Part of the 2 percent.

There’s no question — agriculture isn’t a particularly easy way of life. Ag comes with lots of hard work and no guarantee it will pay off.

It’s because of this that farmers for generations have encouraged their sons and daughters to seek careers off the farm.

As my husband points out, it’s one thing to farm when corn is $8 a bushel, and a totally different game when it’s under $2.

Discouraging farming as a career seems to have been effective. The U.S. Department of Agriculture’s National Ag Statistics Service has gathered statistics that appear to support this, and they are quoted and re-quoted: Farmers are aging, with more than 50 percent of farms operated by individuals 55 and older and less than 10 percent by people 34 and younger.

And, even considering recent niche-market growth in organic and local foods, and new interest in super-diverse urban and suburban microfarms, average farm size is increasing and the overall number of farms is decreasing.

Yet amid all the worrisome stats, here’s a bright spot: The discouragement may be turning to encouragement. I’ve got five kids now, so this swing is heartening to me as a parent.

Ag career fields are becoming vastly diversified beyond production agriculture, and new ag education programs in schools throughout Hub Territory support kids in all kinds of possible ag-related fields.

Two examples come from my own back yard.

At their December 2015 production sale, Scott and Kim Ford of Cross Diamond Cattle Co. of Bertrand implemented their spin on another Red Angus breeder’s Ag Youth Initiative, with plans to make it an annual part of their own sale.

Kids at the sale are entered into a drawing for a bred heifer.

“We want youth to have a reason to be excited about agriculture and the Red Angus breed,” Kim told me by email last week. “We chose a commercial bred heifer since she will give a return quickly by having a calf. And there’s really nothing more exciting than seeing your own heifer with a calf at side.”

The 2015 winner was 10-year-old Justin Miller of Broken Bow. “This year’s heifer recently calved and we have kept up with that through Facebook,” Kim wrote. “There are no strings attached with this heifer drawing, but we would love to keep in touch with winners.”

AgWest Commodities owner Steve Knuth credits Carrie Trompke of the home office in Holdrege with the idea of supporting 4-H and FFA members through AgWest’s seven offices in Nebraska, Kansas and Colorado.

The program started in 2012 when AgWest’s customer territory outgrew its ability to keep up with all the related 4-H auctions.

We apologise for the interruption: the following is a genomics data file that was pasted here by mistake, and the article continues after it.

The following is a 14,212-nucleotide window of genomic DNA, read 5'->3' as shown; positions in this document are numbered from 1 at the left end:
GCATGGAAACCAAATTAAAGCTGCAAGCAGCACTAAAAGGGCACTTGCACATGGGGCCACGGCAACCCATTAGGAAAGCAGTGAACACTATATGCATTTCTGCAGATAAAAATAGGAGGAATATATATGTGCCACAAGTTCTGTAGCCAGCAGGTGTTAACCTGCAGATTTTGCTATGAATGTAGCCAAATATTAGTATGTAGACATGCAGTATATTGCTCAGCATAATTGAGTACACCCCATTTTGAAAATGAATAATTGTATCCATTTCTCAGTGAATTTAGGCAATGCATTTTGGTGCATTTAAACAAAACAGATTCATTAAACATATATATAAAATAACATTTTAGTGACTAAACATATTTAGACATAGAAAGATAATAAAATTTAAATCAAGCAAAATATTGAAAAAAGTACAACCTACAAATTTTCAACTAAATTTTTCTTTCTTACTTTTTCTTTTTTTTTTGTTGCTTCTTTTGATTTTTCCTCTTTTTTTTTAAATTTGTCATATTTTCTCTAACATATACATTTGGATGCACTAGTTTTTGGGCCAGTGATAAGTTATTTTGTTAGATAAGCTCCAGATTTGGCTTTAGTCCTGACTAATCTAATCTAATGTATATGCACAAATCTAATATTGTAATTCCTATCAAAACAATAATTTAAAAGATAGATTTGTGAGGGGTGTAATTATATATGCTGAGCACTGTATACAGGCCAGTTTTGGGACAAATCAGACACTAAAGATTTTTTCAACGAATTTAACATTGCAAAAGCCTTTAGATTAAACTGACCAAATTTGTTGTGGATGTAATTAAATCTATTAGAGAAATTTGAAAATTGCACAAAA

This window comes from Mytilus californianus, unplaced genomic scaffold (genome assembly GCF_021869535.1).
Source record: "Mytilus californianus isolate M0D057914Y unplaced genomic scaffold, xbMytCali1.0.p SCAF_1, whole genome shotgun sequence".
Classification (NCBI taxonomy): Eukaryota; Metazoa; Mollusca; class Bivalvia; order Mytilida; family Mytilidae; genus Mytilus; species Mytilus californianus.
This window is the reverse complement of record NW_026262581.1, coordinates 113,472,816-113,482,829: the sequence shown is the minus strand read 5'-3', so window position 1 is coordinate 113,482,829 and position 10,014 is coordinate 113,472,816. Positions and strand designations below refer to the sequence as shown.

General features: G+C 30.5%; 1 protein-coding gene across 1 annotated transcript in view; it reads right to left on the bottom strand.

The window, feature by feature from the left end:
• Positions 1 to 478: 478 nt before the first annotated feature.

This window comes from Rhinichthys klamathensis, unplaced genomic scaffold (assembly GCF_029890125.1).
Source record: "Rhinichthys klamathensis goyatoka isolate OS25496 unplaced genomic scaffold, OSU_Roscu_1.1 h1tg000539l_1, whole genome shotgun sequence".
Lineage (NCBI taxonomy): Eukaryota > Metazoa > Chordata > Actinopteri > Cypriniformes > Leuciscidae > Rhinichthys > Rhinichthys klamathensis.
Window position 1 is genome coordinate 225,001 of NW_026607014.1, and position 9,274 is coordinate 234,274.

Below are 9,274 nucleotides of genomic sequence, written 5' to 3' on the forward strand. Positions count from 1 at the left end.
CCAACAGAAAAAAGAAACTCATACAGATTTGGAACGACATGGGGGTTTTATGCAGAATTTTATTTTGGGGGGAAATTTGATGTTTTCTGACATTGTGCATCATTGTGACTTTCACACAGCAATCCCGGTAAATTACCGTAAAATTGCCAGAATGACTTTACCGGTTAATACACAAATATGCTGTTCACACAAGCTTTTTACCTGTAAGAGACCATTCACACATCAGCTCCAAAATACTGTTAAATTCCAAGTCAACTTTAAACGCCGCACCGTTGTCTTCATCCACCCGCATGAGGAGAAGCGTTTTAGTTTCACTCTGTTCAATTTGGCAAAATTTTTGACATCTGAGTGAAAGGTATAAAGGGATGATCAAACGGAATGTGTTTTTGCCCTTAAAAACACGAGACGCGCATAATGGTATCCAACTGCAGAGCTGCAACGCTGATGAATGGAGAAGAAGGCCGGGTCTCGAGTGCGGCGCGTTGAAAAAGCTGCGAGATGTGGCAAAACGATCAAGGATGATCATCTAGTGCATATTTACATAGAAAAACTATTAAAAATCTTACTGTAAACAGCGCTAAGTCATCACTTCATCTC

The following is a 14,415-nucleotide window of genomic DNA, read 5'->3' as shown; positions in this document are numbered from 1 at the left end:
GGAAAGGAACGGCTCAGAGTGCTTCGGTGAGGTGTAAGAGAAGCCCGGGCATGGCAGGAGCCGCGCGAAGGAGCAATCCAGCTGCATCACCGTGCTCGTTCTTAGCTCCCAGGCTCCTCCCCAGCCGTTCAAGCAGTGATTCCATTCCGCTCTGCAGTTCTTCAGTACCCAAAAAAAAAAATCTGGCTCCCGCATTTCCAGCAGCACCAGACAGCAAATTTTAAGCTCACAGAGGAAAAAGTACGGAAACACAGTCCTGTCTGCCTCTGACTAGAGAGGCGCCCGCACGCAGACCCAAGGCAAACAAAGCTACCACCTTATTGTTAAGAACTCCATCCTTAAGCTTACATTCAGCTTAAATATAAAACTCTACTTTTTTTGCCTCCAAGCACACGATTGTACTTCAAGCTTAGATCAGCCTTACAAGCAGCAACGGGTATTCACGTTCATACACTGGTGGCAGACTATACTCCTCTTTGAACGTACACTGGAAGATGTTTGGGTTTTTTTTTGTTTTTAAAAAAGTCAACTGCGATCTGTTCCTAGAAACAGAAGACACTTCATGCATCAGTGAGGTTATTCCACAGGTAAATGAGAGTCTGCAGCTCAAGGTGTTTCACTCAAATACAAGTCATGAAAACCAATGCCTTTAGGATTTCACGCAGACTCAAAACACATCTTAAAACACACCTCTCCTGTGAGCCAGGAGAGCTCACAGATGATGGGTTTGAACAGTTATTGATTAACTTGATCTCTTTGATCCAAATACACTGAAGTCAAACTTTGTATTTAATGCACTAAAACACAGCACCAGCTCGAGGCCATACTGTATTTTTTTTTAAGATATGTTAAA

“We still support multiple counties’ programs as sponsors, but we wanted to be able to reward multiple participants, and since there are so many different ways to participate in 4-H, we also wanted to support the kids who participated in non-livestock projects,” Carrie wrote.

AgWest now offers a $50 premium to each of their customers’ children and grandchildren who complete a questionnaire about their 4-H projects.

“Some also send pictures of their projects, which we display at our offices,” said Carrie. “They put a lot of time and hard work into these projects, and we enjoy reading about what all they learn and how proud they are of their accomplishments.”

AgWest added FFA to the program for 2015-2016. “FFA offers so many opportunities to students and teaches many leadership skills that will help them be successful in the future,” she said. “It also teaches them about the many career opportunities available to them in the field of agriculture.”

Why am I as a parent so encouraged by these types of opportunities for kids? The key word is opportunity.

It looks like farming will be a contentious topic for years, and these opportunities reassure ag-oriented kids that even though some people are against them, many people are for them.

Perhaps more importantly, people and organizations they know have their backs as they grow and learn.

“We see the absolute value in supporting, growing and educating our youth,” Kim said. “This will build advocates for agriculture and loyalty to this way of life.”

“4-H and FFA teach kids so much about hard work, responsibility, interacting with people of all ages and making new friends, and we are proud to support the programs,” Carrie said.

This Soils and Streams column first appeared in the March 12, 2016, issue of the Kearney Hub.

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